Some of the other grades of Polyethylene are "High Density" (HDPE), "Medium Density" (MDPE) and "Low Density" (LDPE). The density is a function of level of crystallinity of the resin. The higher the crystallinity, the lower the fuel permeation and the higher the stiffness and strength but the lower the impact resistance. All of these are available in grades that can be blow molded into containers (fuel tanks) or injection molded into complex shaped objects (fenders). These all have good practical abrasion resistance but not nearly as good as UHMW
Fuel tanks for cars are all high density (crystals are impervious to fuel) and now incorporate an extra layer of high barrier polymer (EVOH; Eval or Sornal trade names) to meet EPA permeation (emission) targets. A sealed up portable gas can will really fume up your trunk unless it incorporates a barrier layer - which is today required by law in California. The "California Can" isn't just a couple of bucks but run cost into the teens. Plastic fuel tanks have been used in cars for years and for the past decade or so have had to incorporate the extra barrier layer per ever tightening EPA regs.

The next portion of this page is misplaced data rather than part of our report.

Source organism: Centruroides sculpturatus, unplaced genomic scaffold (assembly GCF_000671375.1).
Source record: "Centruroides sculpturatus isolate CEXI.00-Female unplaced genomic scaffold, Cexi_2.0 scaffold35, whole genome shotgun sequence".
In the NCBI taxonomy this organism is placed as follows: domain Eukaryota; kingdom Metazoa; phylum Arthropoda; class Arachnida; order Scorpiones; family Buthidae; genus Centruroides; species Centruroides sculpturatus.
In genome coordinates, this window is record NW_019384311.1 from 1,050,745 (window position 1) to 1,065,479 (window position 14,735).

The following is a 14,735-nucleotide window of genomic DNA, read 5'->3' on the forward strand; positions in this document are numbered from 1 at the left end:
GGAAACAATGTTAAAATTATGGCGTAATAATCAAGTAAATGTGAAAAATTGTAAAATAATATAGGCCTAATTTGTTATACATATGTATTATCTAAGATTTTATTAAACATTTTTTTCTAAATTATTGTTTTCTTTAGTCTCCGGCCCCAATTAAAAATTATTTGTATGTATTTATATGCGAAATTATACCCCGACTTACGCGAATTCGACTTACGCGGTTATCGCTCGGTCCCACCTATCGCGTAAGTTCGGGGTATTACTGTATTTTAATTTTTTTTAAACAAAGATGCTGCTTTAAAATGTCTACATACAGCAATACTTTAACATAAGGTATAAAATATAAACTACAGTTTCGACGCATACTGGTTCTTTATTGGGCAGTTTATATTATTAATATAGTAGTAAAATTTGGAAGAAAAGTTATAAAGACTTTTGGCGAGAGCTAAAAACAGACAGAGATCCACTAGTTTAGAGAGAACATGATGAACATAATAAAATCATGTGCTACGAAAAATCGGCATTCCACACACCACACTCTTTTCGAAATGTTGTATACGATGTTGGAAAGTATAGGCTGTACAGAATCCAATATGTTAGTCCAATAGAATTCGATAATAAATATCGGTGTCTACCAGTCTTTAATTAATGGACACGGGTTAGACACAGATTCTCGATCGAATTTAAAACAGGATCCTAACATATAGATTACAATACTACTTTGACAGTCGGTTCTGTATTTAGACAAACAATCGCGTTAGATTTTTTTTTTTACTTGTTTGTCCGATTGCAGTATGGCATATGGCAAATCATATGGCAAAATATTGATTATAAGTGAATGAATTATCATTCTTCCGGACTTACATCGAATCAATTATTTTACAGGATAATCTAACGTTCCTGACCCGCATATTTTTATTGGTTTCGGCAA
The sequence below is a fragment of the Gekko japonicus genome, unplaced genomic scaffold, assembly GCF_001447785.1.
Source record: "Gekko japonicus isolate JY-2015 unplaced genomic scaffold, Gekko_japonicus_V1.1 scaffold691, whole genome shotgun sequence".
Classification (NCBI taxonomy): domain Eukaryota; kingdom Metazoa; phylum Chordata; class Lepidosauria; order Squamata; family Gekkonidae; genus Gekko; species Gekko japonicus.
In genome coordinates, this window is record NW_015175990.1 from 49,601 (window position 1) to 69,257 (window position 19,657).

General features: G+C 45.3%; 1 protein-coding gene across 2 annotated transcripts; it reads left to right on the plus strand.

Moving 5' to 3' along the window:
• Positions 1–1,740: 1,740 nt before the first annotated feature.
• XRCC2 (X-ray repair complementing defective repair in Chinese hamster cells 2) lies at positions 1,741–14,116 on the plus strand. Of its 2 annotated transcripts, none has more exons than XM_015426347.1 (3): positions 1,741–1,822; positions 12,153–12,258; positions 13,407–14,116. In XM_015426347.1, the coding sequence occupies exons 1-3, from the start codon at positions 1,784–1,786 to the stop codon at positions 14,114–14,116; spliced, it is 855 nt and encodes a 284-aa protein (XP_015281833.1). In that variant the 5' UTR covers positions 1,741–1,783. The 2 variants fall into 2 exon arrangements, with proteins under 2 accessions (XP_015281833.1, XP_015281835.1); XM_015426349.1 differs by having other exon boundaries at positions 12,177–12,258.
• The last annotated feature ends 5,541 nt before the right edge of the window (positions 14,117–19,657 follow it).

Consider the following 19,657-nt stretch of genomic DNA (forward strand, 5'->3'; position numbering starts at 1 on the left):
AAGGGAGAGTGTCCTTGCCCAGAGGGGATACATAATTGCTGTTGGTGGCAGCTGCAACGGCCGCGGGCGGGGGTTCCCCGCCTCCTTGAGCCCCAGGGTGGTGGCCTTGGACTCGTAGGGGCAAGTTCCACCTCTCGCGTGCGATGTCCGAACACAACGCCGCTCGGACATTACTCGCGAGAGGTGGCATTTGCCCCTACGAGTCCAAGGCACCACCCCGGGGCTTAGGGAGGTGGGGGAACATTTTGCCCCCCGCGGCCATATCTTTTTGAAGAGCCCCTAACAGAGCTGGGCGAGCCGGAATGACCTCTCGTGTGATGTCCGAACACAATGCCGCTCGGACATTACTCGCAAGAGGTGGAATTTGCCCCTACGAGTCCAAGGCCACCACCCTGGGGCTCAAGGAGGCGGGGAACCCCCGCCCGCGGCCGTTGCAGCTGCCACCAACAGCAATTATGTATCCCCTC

Fenders are likely a Medium Density PE to have sufficient impact resistance and flexibility but not be so flexible to appear floppy. LDPE is used in squeeze tubes and is likely too flexible for fenders.
For the true nerds out there, the density of PE is controlled by co-polymerizing other polymerizable monomers into the polymer chain. Polyethylene of the highest density is just polymerized ethylene ("homopolymer") and has no polymer chain branching. To get impact properties to the point where containers bounce when dropped, a small amount of alternative monomer has to be added. This causes what are called chain branches, which may be either short or long, and all serve to reduce crystallinity and thus density. The branches do not pack will into crystals and thus crystallinity and density both decrease as branching of any kind is added. FYI: most polymers can crystallize to a certain percent, never 100%, by a process called "chain folding".
All the manufacturers have patented their favorite ways to add in the branching to reduce density and add practical toughness. That's why blow molded polyethylene containers and fuel tanks bounce when dropped off the shelf or crashed.Jack Wells
- Austin, Texas
June 25, 2008
I'm not sure there is a Bondite, Louis :-)
We've looked for years for a primary reference to it, but all we find is messages in forums where people think at some point somewhere they might have heard of the product from somebody for some reason, maybe, or something like that :-)
It may just be a misspelling so people are referring to different products and we'll never find it. For example there is a "BondIt" and a "Bond It" and a "BondTite".